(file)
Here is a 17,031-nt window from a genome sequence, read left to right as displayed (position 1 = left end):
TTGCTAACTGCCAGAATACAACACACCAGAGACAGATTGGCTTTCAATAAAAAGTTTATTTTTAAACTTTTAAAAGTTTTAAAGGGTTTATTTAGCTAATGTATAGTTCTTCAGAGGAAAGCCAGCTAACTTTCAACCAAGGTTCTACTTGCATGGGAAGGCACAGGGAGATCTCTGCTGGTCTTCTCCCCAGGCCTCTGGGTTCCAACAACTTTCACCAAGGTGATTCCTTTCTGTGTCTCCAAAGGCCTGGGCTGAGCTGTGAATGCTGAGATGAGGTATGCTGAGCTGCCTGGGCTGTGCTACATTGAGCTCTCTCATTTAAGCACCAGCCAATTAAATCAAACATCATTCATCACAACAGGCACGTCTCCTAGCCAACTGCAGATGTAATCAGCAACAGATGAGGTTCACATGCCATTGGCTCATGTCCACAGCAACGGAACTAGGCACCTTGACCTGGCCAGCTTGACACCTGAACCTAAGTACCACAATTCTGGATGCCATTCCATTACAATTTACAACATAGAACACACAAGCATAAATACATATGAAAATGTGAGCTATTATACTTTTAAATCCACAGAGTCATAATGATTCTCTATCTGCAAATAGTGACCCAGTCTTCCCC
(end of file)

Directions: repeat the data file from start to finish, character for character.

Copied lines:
Here is a 17,031-nt window from a genome sequence, read left to right as displayed (position 1 = left end):
TTGCTAACTGCCAGAATACAACACACCAGAGACAGATTGGCTTTCAATAAAAAGTTTATTTTTAAACTTTTAAAAGTTTTAAAGGGTTTATTTAGCTAATGTATAGTTCTTCAGAGGAAAGCCAGCTAACTTTCAACCAAGGTTCTACTTGCATGGGAAGGCACAGGGAGATCTCTGCTGGTCTTCTCCCCAGGCCTCTGGGTTCCAACAACTTTCACCAAGGTGATTCCTTTCTGTGTCTCCAAAGGCCTGGGCTGAGCTGTGAATGCTGAGATGAGGTATGCTGAGCTGCCTGGGCTGTGCTACATTGAGCTCTCTCATTTAAGCACCAGCCAATTAAATCAAACATCATTCATCACAACAGGCACGTCTCCTAGCCAACTGCAGATGTAATCAGCAACAGATGAGGTTCACATGCCATTGGCTCATGTCCACAGCAACGGAACTAGGCACCTTGACCTGGCCAGCTTGACACCTGAACCTAAGTACCACAATTCTGGATGCCATTCCATTACAATTTACAACATAGAACACACAAGCATAAATACATATGAAAATGTGAGCTATTATACTTTTAAATCCACAGAGTCATAATGATTCTCTATCTGCAAATAGTGACCCAGTCTTCCCC